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From the Desk of Jack Healy

Opportunities for Manufacturers…Again

By Jack Healy, Director, MassMEP

Carl Jung once said, "Man needs difficulties; they are necessary for health." If there is any truth to this statement, then you will find some of the healthiest people in the world in manufacturing! With the financial industry meltdown, the automotive industry in the tank, and the housing industry in crisis, the Massachusetts manufacturing industry will once again be given a big opportunity to improve its health.

The 2001 recession resulted in an enormous change in our manufacturing base thanks to a widespread movement to embrace productivity improvement methodologies such as lean manufacturing. Such operational improvements, combined with new, high value product introductions, pushed Massachusettss manufacturing output to grow faster than the overall economy -- rising  from 10.9% of gross state product in 1997 to 13.3% of total state output in 2006.  While these numbers tell a very favorable story with respect to total output, an even more favorable story can be found in the "Value Added per Employee" numbers. 

Value Added per Employee is the best indicator we have that provides a picture of overall profitability. The results of the 2006 annual survey of manufacturers indicates that not only did our manufacturing community survive the 2001 recession, but it did so profitably. Average value added per  employee rose by almost half (46%), from $117,000 to $171,000 in just five years.

But what about today? Can such growth and profitability be achieved in response to the current downturn? How much more can we improve productivity?  How will manufacturers deal with new, industry-changing technologies (e.g. the electric car) that will soon be introduced on a large scale? Companies that are facing both economic and industry challenges without an action plan will soon find out that hope is not a solid basis for maintaining their organizations economic health.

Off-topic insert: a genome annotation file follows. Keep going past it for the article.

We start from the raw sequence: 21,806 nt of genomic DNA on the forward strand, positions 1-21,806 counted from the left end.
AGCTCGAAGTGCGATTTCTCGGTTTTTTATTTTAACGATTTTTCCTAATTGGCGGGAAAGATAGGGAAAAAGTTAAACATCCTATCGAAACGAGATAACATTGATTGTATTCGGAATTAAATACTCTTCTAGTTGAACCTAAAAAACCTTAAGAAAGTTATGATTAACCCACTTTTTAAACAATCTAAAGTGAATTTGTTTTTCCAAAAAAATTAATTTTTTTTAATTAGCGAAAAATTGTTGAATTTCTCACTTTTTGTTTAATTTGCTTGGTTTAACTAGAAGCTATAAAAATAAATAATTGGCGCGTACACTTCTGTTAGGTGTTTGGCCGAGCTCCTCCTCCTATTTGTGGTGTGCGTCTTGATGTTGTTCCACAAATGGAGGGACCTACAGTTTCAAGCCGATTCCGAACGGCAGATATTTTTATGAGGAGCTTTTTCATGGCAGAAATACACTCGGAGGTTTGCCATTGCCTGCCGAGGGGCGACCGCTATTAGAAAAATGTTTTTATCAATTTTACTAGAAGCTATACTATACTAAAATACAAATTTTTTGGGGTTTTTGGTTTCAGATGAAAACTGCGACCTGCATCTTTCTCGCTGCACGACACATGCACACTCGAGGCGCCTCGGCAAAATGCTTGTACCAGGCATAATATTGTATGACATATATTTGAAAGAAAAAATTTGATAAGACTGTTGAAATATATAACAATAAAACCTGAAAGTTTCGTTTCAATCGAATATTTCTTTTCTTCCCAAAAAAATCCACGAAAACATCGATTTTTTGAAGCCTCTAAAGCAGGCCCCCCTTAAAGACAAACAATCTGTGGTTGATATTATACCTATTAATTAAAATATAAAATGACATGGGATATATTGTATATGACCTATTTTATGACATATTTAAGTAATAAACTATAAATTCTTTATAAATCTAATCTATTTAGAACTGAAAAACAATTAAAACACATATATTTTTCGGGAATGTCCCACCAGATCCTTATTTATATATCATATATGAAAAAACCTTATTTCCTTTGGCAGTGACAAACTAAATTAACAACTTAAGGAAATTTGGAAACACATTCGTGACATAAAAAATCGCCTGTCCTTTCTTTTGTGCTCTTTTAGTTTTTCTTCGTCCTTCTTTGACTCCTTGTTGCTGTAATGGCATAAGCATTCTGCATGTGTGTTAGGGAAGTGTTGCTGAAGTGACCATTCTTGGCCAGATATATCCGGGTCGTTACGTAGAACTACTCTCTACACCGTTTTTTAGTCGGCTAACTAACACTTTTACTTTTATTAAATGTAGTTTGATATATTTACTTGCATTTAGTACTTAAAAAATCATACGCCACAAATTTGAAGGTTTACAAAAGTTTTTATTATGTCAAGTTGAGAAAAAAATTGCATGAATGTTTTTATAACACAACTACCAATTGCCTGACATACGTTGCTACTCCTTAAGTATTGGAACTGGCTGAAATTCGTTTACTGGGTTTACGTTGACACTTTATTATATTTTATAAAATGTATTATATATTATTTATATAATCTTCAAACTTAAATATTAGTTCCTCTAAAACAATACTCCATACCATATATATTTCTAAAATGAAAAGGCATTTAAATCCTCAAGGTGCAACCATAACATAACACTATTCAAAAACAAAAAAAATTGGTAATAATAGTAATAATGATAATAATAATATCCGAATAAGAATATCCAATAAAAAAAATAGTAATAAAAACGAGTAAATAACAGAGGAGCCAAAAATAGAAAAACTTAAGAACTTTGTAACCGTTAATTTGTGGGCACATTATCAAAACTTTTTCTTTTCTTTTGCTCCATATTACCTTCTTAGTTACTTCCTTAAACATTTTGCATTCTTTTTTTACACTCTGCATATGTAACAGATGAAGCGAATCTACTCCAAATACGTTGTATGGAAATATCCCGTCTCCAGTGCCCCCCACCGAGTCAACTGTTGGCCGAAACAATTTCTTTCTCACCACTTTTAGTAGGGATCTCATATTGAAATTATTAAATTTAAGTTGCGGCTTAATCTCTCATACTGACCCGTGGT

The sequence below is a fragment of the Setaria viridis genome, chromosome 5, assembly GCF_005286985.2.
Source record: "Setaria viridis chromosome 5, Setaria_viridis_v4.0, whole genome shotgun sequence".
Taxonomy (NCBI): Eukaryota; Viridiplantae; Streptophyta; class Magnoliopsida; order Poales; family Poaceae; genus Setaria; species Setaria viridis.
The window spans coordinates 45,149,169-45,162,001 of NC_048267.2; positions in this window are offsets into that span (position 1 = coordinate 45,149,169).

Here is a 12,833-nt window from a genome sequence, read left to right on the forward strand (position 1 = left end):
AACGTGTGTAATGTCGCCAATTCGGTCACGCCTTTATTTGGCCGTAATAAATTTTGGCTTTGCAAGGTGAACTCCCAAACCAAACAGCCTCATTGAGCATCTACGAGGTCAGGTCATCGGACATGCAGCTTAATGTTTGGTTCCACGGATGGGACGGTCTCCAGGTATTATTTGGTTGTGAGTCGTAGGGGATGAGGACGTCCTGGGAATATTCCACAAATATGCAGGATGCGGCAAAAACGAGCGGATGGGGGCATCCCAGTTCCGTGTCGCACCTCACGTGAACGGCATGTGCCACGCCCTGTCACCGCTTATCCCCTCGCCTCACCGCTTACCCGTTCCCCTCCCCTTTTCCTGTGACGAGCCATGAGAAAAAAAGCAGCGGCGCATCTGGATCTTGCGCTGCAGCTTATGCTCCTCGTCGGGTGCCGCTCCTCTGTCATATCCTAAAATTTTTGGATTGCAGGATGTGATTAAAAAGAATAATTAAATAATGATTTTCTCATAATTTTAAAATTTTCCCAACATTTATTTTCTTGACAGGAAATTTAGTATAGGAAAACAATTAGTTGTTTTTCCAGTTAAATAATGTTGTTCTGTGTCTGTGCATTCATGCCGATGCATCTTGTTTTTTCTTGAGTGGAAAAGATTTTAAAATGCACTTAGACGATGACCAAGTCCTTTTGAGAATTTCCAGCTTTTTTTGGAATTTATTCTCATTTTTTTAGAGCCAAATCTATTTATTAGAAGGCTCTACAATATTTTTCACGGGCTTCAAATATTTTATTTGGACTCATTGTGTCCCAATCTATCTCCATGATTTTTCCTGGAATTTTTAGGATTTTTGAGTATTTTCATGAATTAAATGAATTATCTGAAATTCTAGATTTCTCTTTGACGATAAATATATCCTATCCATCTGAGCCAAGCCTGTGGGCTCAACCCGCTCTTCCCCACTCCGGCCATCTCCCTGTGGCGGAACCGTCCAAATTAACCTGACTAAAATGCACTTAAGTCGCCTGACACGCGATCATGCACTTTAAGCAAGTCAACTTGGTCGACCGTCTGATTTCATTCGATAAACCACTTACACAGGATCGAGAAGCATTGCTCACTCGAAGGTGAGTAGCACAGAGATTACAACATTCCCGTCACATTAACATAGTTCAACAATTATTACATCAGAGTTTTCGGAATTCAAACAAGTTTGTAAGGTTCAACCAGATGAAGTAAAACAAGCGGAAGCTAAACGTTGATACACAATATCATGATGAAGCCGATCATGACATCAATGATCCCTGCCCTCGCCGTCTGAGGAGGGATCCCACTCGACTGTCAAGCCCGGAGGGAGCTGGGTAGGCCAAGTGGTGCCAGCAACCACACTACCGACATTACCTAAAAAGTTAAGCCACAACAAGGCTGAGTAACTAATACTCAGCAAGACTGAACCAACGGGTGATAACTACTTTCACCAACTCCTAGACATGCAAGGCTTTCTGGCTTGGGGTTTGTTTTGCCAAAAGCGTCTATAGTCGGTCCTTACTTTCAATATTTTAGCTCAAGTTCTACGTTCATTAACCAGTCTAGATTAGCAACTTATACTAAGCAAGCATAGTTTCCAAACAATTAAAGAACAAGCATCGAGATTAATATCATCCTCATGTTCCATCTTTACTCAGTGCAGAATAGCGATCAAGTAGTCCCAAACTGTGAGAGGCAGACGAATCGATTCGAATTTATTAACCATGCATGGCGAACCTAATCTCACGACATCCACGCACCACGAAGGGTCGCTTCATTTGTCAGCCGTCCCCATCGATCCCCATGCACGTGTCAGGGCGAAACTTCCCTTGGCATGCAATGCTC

As reported in the press, many large manufacturing organizations are turning to "innovation" as a way to transition through the coming economic change.  This is fine for large manufacturers who have the resources to partner with universities or to acquire new technologies. However, 98% of manufacturers are small. Yet they still must figure out how to support all the innovation initiatives generated by  large manufacturers plus deal with todays economics. They will be facing sizeable challenges for improving their health. This is why the following article, by Dr. K. (Subbu) Subramanian of Saint- Gobain Co. should be of interest to every small manufacturer around.

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